Kurt Fausch will give a lecture titled: "What is essential about rivers for fish, and humans? Lessons on connectivity and connections from four decades."
Kurt D. Fausch, Professor Emeritus, Department of Fish, Wildlife, and Conservation Biology, Colorado State University, Fort Collins, Colorado 80523 USA.
Kurt Fausch is a Professor Emeritus in the Department of Fish, Wildlife, and Conservation Biology at Colorado State University, where he taught for 35 years. His research collaborations in stream ecology and fish conservation have taken him throughout Colorado and the western U.S., and worldwide, including to Hokkaido in northern Japan. His experiences were chronicled in the documentary film RiverWebs, and the book For the Love of Rivers: A Scientist’s Journey, which won the Sigurd Olson Nature Writing Award. He received lifetime achievement awards from the American Fisheries Society, the World Council of Fisheries Societies, and Fly Fishers International, and served as the acting director of the Graduate Degree Program in Ecology at Colorado State University.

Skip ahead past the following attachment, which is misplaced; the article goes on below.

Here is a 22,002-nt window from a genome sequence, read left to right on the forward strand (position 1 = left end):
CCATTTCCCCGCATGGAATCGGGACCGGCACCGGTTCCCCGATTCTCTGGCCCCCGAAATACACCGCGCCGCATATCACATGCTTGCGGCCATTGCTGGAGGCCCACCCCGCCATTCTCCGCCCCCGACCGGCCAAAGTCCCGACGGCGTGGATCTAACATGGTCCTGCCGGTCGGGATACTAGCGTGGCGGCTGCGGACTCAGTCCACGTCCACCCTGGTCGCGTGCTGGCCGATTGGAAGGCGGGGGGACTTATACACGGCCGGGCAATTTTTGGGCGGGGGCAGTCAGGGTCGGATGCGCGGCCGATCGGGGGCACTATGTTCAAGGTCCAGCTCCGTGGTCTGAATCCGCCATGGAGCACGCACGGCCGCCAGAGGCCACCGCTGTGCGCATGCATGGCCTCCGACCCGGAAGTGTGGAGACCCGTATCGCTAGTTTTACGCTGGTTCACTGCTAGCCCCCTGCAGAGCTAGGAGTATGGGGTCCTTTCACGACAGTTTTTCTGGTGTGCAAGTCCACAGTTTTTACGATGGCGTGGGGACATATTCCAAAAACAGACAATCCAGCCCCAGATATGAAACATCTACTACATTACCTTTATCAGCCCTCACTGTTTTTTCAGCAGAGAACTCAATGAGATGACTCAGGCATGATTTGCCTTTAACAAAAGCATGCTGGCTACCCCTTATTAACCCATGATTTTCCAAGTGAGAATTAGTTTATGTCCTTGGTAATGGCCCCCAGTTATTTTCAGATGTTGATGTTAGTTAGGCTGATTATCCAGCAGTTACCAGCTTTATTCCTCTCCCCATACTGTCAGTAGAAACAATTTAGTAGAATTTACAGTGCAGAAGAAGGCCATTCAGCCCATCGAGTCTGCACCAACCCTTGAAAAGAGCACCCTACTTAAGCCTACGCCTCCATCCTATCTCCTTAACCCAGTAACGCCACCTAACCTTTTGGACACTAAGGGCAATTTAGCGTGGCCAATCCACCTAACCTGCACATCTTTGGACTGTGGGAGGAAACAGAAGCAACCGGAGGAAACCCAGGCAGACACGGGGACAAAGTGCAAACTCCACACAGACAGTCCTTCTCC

What is essential about rivers for fish, and humans? Lessons on connectivity and connections from four decades: Ongoing human effects on freshwater ecosystems, including a changing climate, demand that fisheries ecologists and managers plan for the utmost in resilience in watersheds in the U.S. and throughout the world. Recent research indicates that many stream fishes can move long distances to find the essential habitats they need to survive, grow, and reproduce, but only when habitats are connected. Beyond the needs of fish, however, what will cause humans to want to conserve rivers, and their watersheds? A four-decade journey as a scientist has convinced me that we humans need more from rivers than simply water to drink and grow crops, and fish to catch and eat. Sustaining these essential values will require bringing them to the forefront and fostering a new ethic for rivers.